Sustainability Issue on Its Way
We’ll explore how to make better connections
Earth Day is April 22 this year, and our Sustainability Issue will hit newsstands that same day. This has been an annual convergence for more than a decade. The point is to shine a light on a single topic to convey what’s being done locally – and what more can be done – to create a more sustainable Earth.
When we talk about “sustainability,” the environmental connections are obvious: We want to meet our own needs without compromising the ability of future generations to meet theirs, by one widely used definition. But sustainability is not just about environmentalism or natural resources. It includes social and economic sustainability. It means we’re creating conditions for the long-term health of our state, country and world – one community at a time.
Numerous factors contribute to a healthy community. When I lived in Minnesota, a weeklong community leadership workshop through the Blandin Foundation taught us about nine common dimensions that all healthy communities share: lifelong learning, inclusion, recreational and artistic opportunity, environmental stewardship, infrastructure and services, safety and security, community leadership, economic opportunity, and spirituality and wellness.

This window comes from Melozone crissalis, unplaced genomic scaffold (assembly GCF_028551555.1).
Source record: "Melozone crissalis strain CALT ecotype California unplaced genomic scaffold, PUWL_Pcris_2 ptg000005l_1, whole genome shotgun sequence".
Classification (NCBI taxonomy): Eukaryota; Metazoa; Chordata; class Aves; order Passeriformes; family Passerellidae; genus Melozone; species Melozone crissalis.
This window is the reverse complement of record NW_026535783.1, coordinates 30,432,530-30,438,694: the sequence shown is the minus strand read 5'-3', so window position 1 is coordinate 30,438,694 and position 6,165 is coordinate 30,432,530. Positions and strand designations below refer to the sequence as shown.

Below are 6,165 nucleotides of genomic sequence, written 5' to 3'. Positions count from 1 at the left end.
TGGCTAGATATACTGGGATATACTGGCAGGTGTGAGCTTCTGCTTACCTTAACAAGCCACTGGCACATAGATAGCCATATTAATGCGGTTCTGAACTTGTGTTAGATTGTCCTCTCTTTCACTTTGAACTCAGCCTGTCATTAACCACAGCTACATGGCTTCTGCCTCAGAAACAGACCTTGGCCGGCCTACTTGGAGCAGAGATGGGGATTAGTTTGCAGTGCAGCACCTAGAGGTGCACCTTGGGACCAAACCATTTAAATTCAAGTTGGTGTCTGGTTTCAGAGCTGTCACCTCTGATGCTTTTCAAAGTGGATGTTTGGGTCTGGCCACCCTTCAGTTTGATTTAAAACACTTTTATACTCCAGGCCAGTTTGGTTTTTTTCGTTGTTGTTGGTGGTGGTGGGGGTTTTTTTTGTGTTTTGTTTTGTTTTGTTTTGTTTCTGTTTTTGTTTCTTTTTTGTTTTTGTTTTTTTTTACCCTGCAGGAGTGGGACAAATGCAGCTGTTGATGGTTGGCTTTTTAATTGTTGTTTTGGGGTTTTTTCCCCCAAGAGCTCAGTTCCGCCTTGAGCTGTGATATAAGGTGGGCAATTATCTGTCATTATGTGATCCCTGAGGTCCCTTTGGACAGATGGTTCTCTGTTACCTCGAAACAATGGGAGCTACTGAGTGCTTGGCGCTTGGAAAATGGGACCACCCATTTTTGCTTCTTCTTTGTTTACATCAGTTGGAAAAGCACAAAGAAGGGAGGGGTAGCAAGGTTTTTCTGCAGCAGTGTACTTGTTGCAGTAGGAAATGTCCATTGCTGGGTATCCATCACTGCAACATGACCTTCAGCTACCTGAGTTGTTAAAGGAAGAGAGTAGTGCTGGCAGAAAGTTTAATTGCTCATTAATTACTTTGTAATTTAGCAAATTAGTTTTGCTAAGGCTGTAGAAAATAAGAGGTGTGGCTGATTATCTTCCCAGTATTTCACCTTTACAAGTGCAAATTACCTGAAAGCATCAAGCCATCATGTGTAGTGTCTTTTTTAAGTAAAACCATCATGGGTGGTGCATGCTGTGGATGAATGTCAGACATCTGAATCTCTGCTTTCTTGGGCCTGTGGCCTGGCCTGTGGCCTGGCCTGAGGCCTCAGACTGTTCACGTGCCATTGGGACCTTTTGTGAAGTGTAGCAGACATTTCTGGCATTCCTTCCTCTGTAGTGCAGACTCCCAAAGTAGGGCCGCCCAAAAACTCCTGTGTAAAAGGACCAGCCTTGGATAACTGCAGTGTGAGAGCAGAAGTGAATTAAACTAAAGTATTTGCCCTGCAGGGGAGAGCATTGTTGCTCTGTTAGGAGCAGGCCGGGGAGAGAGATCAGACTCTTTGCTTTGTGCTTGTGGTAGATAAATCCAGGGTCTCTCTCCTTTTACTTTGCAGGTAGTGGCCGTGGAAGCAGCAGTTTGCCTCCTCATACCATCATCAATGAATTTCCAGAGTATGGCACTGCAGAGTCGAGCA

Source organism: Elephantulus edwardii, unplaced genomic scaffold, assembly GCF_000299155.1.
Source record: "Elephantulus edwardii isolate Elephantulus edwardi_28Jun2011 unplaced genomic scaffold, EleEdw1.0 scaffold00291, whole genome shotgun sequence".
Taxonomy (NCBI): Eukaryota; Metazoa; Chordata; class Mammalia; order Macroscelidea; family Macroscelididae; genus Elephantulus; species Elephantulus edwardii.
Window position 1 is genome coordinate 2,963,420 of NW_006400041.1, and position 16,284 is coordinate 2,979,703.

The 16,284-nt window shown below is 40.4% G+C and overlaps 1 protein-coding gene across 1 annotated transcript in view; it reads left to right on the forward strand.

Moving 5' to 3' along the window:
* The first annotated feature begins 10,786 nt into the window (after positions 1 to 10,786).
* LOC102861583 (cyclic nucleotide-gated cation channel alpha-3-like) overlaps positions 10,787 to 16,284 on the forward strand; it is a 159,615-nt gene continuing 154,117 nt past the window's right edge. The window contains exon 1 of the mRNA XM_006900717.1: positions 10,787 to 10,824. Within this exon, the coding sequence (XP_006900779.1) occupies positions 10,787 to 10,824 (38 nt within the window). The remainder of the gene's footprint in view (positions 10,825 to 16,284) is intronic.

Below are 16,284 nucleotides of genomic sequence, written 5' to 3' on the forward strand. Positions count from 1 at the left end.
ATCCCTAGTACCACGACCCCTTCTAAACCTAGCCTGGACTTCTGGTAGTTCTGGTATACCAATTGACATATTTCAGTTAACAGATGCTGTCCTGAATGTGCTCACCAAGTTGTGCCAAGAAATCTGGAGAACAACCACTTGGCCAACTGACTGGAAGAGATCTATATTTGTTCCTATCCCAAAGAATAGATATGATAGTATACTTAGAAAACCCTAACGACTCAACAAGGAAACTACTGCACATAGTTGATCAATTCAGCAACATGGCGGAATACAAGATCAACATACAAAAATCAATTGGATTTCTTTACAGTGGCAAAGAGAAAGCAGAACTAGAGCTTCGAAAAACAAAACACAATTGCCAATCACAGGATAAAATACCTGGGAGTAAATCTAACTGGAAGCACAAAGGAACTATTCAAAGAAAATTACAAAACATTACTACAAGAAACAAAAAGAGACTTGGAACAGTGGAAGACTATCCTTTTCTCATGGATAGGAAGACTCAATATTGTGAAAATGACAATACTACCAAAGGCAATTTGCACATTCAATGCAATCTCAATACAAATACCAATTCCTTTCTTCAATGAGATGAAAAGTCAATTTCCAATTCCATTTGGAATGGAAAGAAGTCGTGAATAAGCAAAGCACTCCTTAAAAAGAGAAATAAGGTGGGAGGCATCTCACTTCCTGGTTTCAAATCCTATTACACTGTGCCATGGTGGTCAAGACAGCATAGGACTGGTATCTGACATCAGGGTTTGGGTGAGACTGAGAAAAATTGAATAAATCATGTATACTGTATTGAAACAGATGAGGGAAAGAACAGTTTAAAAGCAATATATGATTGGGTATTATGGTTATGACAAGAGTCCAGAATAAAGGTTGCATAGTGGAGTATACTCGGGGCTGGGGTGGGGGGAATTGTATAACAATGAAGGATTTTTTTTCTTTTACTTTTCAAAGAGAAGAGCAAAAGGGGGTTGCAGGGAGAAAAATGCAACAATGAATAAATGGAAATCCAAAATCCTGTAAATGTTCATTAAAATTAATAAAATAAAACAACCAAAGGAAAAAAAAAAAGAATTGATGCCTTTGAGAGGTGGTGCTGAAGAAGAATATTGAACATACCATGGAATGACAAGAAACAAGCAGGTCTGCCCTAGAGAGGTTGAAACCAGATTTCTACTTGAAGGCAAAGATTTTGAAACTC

When you check this list against Door County communities, you’ll probably be blown away by just how well we measure up. Yet no community is perfect. There’s always room for improvement.
One of those areas is transportation. We move up and down and all around this 80-mile-long peninsula largely through private transportation. This reigning form of transportation burns most of the world’s petroleum and is one of the largest sources of global greenhouse-gas emissions. It’s also heavy on air pollution; requires non-Earth-friendly things such as parking lots and parking spaces; and can be heavy on the wallet, as we’ve learned this year.
To be sure, we have some public transportation, but there’s a group working to expand this throughout the peninsula. We have some roads that accommodate pedestrians, bicyclists and motorists, but more sustainable planning and design are needed and are being done. Some around the peninsula are deciding not to pave paradise, opting instead for more sustainable surfaces on which to park our vehicles. And if we want to use our cars less and our bodies more, we’ll show you where people are trying to make better connections through new trails, or trails opened to wider usage.
Door County is definitely not the kind of place where people are content to sit back and enjoy the good life. They’re engaged and unafraid of raising awareness about improved ways of living for all. We’ll show you how they’re doing this next week in the area of transportation in the 2022 Sustainability Issue: Making Better Connections.